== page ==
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Volume 4 | Issue 1 | Feb 2013
Conservation and Profits: Always in Conflict?

Protecting and conserving our natural resources is important now and for future generations. National parks, land-use conservation, and marine reserves all contribute to this effort. The gains that come from conservation are indisputable—often quantified as ecosystem services. This is especially true in terms of the enhanced biodiversity and the long-term sustainability that go with preserving our natural assets.

Of course, skeptics also invariably argue that conservation comes at the expense of business, and with it the profits that might be earned from the use of natural resources. Setting aside forests, prime pasture, and sections of the ocean for noncommercial use are typical examples. Commercial concerns will argue that such closures simply limit economic activity and close off not only profitability, but vital employment opportunities.

But must this always be the case? The answer is no. There are clear examples where the use of conservation zones in fact enhances profitability. This can be true for both forest management and the way in which we handle land and pasture. A recent strong example of how conservation areas add to commercial profitability comes from the use of marine reserves (or “no-take” areas) in ocean fisheries.

Marine reserves have existed in one form or another for thousands of years, and are frequently located in areas identified as key population sources for existing fisheries, such as breeding or nursery areas. In addition to permanent reserves, fish have also been protected for particular periods of the year in almost every fishing culture, and temporary closures still remain an important component of fisheries management in many countries.

Recently, however, the use of marine reserves has become even more extensive, with many new and permanent closures. This is due in large part to the failure of traditional fisheries management. Many ocean fish stocks are indeed depleting, some rapidly. Estimates for overfishing range from 28 percent to as much as 63 percent of world stocks of fish, with estimated fish stocks that have already collapsed ranging from 7–14 percent of the total.1,2 Of the 60 percent of the world’s fisheries in need of rebuilding, only 1 percent are making some progress. Regions with fish stocks in greatest need of recovery include the Northeast Atlantic, the Mediterranean Sea, and the Black Sea, followed by the Northwest Atlantic, the Southeast Atlantic, the Southeast Pacific, and the Southern Ocean.

The stakes are high here. The need for sustainability in fisheries (wild-capture and farm-owned combined) is important, since this sector provides 17 percent of people’s intake of animal protein. As many as 820 million people, or about 12 percent of the world’s population, are involved in fish production, processing, or its related industries.

Marine-protected areas, marine reserves, and no-take zones have proven substantial biological and conservation benefits. A growing body of research shows that fish populations inside a no-take zone can more than quadruple, providing enhanced fish stocks and needed resilience effects.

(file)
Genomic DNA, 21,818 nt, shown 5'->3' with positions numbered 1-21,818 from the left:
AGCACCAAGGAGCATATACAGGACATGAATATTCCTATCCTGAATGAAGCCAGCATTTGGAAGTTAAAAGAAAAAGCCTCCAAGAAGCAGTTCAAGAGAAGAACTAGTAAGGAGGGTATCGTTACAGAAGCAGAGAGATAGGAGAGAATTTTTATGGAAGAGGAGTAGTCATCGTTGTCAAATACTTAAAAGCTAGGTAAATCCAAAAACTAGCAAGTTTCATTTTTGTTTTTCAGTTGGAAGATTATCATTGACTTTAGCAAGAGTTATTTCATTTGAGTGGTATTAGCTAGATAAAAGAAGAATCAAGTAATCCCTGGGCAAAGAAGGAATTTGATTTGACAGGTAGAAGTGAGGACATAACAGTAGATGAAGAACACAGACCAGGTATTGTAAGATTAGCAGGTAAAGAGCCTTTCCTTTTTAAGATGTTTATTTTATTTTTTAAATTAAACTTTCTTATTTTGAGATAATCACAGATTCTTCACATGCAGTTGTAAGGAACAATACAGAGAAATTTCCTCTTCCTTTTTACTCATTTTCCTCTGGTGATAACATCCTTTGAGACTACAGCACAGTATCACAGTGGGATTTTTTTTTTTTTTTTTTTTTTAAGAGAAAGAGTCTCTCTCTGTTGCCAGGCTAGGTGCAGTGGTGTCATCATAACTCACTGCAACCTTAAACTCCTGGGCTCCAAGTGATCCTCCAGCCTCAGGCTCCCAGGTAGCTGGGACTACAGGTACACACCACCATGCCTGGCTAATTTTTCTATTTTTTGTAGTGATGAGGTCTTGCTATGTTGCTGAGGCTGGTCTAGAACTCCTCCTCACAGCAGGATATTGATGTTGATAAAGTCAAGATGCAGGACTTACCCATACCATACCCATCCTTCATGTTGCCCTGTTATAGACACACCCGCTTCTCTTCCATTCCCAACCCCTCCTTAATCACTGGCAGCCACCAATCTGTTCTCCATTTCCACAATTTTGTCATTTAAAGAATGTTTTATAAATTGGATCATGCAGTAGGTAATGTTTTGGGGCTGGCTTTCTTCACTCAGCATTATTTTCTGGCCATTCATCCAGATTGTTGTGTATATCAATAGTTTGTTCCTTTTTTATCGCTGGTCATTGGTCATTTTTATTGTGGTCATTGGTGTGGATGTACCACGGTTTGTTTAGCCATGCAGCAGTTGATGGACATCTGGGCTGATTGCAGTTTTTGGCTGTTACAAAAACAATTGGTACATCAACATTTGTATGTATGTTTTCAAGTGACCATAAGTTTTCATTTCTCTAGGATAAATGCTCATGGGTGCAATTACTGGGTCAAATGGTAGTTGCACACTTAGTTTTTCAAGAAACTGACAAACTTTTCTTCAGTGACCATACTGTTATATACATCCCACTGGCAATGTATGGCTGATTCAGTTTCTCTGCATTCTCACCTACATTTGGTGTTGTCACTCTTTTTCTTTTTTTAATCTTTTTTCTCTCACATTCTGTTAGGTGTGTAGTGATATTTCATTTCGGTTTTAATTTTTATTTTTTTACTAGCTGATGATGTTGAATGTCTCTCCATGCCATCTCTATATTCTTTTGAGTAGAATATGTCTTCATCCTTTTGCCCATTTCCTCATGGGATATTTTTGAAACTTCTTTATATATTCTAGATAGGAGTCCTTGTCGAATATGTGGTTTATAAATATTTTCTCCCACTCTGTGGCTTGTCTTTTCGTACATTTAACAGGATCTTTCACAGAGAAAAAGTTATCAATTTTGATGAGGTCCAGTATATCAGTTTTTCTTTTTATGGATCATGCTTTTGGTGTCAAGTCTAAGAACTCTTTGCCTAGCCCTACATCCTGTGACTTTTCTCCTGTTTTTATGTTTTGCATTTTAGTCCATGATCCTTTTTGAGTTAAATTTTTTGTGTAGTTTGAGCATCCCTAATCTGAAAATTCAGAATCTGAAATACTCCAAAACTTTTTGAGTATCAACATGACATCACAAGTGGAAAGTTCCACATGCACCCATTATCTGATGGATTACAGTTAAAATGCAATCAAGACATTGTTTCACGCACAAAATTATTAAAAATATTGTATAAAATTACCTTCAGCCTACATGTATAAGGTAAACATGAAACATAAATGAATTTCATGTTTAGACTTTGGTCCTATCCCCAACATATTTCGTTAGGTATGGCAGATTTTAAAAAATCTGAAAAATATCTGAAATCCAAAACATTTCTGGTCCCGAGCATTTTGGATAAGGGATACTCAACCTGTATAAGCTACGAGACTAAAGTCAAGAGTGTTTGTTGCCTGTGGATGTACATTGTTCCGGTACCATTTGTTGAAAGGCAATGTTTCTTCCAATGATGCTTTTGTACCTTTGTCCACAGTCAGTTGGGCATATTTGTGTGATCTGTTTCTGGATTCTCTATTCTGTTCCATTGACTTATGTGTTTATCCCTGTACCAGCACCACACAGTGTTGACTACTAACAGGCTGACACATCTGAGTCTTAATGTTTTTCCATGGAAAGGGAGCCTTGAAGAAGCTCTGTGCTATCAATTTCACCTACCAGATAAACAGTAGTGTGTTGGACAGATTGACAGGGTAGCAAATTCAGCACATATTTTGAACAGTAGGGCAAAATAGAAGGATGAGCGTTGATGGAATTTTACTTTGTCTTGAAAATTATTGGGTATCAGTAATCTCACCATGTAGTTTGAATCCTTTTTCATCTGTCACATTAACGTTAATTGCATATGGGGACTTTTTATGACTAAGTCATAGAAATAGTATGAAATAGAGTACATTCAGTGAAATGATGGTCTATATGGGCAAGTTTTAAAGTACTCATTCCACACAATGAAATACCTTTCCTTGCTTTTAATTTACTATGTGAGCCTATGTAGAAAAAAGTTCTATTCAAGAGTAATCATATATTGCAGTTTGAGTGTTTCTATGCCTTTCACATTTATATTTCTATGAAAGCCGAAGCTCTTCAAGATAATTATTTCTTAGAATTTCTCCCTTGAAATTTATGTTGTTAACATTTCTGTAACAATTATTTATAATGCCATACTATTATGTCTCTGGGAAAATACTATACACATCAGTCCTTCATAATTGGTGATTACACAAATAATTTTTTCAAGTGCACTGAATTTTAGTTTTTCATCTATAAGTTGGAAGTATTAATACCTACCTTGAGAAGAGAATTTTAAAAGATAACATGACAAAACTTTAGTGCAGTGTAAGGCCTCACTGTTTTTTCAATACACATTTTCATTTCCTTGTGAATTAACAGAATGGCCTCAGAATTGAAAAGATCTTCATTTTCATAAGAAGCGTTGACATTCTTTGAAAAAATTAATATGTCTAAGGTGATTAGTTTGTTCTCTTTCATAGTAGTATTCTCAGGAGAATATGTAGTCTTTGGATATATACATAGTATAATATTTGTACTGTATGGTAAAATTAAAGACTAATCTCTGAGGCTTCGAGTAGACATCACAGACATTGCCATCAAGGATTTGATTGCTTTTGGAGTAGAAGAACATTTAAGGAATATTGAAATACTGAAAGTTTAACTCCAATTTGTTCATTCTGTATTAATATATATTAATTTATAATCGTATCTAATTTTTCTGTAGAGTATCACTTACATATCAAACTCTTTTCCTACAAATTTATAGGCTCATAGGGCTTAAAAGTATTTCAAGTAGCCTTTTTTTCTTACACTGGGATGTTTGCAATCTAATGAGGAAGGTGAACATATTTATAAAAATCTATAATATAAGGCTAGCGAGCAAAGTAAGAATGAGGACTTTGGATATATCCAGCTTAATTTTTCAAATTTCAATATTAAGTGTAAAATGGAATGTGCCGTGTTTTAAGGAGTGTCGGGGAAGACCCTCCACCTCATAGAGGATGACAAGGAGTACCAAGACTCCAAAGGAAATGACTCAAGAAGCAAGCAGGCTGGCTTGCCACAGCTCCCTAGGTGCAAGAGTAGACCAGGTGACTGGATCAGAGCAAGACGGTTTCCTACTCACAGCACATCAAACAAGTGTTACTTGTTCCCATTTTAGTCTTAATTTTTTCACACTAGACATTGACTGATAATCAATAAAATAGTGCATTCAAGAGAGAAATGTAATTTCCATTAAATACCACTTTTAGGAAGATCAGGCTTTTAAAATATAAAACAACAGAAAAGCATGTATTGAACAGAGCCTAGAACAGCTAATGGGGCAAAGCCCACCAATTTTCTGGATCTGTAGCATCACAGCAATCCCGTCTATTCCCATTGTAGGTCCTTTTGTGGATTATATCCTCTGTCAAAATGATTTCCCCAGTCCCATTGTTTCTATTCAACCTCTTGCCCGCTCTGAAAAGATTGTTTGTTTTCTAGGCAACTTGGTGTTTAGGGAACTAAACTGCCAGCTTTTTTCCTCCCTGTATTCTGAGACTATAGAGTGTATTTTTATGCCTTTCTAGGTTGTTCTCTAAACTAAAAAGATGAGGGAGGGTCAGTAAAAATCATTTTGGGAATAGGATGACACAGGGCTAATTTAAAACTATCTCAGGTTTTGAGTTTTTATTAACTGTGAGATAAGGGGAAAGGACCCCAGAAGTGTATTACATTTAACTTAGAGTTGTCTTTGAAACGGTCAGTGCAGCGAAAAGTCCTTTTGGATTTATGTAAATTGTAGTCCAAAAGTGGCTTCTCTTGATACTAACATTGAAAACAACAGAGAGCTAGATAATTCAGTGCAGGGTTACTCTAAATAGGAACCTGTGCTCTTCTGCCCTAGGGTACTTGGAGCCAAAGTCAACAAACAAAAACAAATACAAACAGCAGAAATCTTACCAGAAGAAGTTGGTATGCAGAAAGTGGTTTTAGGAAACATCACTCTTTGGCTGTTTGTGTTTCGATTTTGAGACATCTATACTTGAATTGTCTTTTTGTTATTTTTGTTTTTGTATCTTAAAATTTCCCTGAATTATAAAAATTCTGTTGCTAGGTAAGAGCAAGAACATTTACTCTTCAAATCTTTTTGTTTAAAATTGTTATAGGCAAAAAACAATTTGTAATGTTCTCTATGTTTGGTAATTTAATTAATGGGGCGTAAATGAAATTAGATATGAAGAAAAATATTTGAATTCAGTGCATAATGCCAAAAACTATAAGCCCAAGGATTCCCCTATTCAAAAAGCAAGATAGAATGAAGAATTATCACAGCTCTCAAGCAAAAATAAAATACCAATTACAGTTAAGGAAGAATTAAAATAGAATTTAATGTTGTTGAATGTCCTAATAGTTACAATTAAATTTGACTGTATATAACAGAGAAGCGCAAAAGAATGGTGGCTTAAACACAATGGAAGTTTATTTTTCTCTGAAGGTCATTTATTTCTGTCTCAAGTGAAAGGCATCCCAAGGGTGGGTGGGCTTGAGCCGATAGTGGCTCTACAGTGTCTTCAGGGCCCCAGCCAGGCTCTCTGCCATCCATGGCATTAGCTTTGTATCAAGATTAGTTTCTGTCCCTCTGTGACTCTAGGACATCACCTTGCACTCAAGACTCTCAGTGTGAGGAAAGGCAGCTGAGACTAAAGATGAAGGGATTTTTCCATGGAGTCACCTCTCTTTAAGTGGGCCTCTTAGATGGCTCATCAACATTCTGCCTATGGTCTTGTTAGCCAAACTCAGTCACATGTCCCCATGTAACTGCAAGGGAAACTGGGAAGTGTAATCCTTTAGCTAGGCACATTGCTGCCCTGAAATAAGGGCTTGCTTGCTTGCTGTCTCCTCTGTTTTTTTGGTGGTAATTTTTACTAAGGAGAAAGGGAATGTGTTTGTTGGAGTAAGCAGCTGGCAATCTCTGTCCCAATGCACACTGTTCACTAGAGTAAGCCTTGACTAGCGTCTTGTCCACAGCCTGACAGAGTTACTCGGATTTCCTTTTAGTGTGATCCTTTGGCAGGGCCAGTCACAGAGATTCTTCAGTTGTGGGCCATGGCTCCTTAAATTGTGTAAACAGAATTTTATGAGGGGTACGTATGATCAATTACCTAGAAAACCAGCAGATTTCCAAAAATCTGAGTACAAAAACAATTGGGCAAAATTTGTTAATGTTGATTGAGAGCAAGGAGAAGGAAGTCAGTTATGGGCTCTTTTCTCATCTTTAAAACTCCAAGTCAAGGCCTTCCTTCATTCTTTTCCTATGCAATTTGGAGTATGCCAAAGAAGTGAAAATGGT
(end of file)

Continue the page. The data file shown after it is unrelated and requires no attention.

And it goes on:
But what about profitability? The fishing industry has always objected to the use of marine reserves, claiming that closing fishing grounds will simply lower profitability and catch. True? Not always, and not long term, and especially not when the effects of potential negative shocks to fisheries, such as bad weather, or the effects of climate change are considered.

Reserves, put simply, generate a resilience effect, not only biologically, but economically. They act as buffer stocks, where a negative shock to a fishery can be compensated for by spillover effects in fish stocks from a nearby no-take area. This buffer stock effect can be substantial, leading not only to higher catches over time, but both quicker return to profitability and higher sustainable profits. Simulations from the Pacific halibut fishery show exactly this. The larger the negative shocks in the fishery, the more frequently they occur and the more they proportionally affect the harvested population, the larger will be the economic payoff from a marine reserve.3 A similar study shows that the use of marine reserves would have even prevented the collapse of the northern cod fishery, a major fishery off the coast of Canada, now gone, now with no profitability.4

In this spirit, Australia has acted by recently declaring a new and extensive system of planned marine reserves, covering an additional 2.3 million square hectares of the ocean. Indeed, if marine reserves enhance profitability, perhaps fishers should even help pay to establish these reserves, rather than always being compensated for the loss of fishing grounds. That’s a solution worth looking at.

References

  1. Branch, T, Jensen, O, Ricard, D, Ye, Y & Hilborn, R. Contrasting global trends in marine fishery status obtained from catches and from stock assessments. Conservation Biology 25, 777–786 (2011).
  2. Worm, B, et al. Rebuilding global fisheries. Science 325, 578–585 (2009).
  3. Grafton, RQ, Kompas, T & Pham, VH. The economic payoffs from marine reserves: Resource rents in a stochastic environment. Economic Record 82, 469–480 (2006).
  4. Grafton, RQ, Kompas, T & Ha, PV. Cod today and none tomorrow: The economic value of a marine reserve. Land Economics 85, 454–469 (2009).